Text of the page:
A vehicle’s alternator recharges the battery as the vehicle moves so that it does not go dead from using the radio, air conditioner, and other controls. When the alternator wears out, breaks, or fails altogether, it could cause battery overcharging. More often than not, a failed alternator will ultimately not allow the battery to recharge and will eventually lead to the vehicle losing power altogether.

Despite this, a failed alternator can have the opposite effect. Modern vehicles use many different sensors for just about anything, including a sensor on the alternator that prevents the battery from being overcharged. If this sensor fails, the alternator will not be able to shut off providing a charge.

Voltage Regulator Issues

A vehicle’s voltage regulator evens out the amount of charge being sent to the power supply. This means that when there is a spike in electricity, the voltage regulator helps prohibit too much voltage from reaching necessary components.

Similar to the alternator problems discussed above, a faulty voltage regulator can send too much charge to the battery.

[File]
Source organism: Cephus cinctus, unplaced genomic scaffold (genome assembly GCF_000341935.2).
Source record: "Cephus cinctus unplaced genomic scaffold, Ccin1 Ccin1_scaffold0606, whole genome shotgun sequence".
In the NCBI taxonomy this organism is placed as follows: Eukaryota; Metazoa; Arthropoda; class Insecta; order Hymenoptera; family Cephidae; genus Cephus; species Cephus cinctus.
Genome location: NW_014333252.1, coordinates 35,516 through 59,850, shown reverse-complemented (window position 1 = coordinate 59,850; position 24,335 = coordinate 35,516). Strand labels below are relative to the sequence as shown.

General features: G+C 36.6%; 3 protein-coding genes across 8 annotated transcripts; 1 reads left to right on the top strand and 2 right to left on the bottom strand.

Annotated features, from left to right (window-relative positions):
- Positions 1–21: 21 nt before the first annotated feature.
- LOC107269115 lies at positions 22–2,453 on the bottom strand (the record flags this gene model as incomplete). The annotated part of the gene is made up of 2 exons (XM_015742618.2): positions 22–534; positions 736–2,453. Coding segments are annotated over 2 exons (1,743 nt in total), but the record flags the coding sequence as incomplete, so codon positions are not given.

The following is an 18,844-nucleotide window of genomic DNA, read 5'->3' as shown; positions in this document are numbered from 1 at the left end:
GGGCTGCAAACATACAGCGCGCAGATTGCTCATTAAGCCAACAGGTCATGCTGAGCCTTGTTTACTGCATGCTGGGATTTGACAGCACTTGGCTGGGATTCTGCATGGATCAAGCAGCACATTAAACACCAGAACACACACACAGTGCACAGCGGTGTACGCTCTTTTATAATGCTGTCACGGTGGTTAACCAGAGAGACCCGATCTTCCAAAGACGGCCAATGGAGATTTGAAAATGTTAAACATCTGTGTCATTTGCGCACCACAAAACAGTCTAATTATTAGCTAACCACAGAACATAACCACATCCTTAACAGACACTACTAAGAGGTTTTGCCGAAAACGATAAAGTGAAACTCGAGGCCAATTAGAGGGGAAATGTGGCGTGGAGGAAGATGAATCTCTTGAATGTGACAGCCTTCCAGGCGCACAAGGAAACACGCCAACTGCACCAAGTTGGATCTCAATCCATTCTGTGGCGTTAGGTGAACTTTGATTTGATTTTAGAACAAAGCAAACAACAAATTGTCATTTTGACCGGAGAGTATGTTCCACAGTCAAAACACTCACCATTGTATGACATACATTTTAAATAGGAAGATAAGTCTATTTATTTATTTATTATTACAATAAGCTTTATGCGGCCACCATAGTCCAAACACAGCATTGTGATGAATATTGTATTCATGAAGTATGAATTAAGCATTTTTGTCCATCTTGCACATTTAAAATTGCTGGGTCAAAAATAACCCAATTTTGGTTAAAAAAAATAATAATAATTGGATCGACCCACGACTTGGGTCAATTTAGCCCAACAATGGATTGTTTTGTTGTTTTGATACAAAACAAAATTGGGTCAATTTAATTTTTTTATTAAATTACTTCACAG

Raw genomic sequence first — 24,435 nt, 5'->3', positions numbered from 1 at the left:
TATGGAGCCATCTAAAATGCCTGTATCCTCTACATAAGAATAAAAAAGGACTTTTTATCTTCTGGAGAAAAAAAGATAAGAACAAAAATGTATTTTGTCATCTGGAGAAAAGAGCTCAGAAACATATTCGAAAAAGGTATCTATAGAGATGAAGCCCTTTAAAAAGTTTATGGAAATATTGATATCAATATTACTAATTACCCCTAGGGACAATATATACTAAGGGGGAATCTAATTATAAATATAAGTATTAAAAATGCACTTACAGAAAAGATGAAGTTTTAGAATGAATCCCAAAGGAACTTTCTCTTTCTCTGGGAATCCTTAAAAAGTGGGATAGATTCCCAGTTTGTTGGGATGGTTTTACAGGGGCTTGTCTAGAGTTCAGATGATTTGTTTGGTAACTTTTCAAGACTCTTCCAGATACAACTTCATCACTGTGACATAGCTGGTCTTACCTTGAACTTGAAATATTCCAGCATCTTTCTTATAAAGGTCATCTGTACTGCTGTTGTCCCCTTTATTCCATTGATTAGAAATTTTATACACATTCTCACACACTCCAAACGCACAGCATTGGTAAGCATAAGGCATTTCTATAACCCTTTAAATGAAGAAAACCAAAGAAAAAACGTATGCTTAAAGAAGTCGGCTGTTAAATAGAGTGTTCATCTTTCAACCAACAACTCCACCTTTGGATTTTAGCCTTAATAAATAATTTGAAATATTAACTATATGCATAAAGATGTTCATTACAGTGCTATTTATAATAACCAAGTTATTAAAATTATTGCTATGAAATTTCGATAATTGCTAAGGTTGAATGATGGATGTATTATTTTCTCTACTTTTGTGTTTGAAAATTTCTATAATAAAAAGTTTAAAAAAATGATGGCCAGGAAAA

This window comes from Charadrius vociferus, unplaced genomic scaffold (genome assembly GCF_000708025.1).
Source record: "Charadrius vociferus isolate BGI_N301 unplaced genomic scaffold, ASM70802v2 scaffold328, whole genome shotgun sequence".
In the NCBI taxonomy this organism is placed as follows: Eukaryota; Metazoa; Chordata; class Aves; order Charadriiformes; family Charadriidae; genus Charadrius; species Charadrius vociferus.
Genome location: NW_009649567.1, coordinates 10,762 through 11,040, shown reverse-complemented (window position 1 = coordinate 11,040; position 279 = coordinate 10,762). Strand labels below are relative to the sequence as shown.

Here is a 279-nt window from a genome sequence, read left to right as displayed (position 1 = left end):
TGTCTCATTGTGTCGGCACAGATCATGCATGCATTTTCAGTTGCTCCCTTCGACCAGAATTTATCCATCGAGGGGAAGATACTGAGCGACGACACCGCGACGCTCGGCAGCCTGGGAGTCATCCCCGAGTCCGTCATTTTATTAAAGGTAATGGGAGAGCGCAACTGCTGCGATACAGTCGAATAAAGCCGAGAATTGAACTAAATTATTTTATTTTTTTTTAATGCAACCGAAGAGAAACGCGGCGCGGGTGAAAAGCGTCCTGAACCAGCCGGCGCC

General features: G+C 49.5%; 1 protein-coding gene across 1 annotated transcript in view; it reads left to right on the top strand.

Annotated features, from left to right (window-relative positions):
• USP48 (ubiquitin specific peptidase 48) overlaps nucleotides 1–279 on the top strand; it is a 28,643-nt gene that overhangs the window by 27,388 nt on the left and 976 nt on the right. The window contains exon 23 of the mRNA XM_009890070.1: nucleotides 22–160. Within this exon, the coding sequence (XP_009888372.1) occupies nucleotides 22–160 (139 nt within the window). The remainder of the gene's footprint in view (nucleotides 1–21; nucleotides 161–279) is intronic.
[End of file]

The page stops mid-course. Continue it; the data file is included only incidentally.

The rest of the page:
What Happens if You Overcharge a Car Battery?

charging car battery

Overcharging a car battery rarely has severe safety consequences for you, but that risk is not zero. Additionally, when dealing with a component that creates energy and has an electrical current, it is always best to be cautious when doing anything with a car battery.

Battery Lifespan Decrease

The most obvious result that will come from overcharging a battery is the decrease in its lifespan. This can be seen in smaller electronic devices as well, such as phones and flashlights.

Consistently leaving a phone or flashlight plugged in and charging will decrease its ability to hold a charge. The same is true of a car battery.

Read More: When Should You Replace a Car Battery? Lifespan Explained

Dead Battery

Most things are manufactured to be as safe as possible, and car batteries are the same. Most batteries are designed to simply stop functioning when overcharging is detected.

This prevents anything dangerous from occurring since a battery contains corrosive chemicals and can produce power.

Read More: How Long Does it Take to Re-Charge a Dead Car Battery?

Battery Swelling and Melting

car battery swelling

Battery swelling and melting are much more common in older style batteries. Modern batteries are usually much safer, but this is not impossible with them either.

Battery swelling can occur as overcharging causes the chemical reactions within the battery to occur at a higher rate or a more numerous rate than the battery is designed to handle.

Melting occurs because these reactions and electricity passing through the battery also create heat. When too much energy passes through the battery, both could occur.

Battery Leaking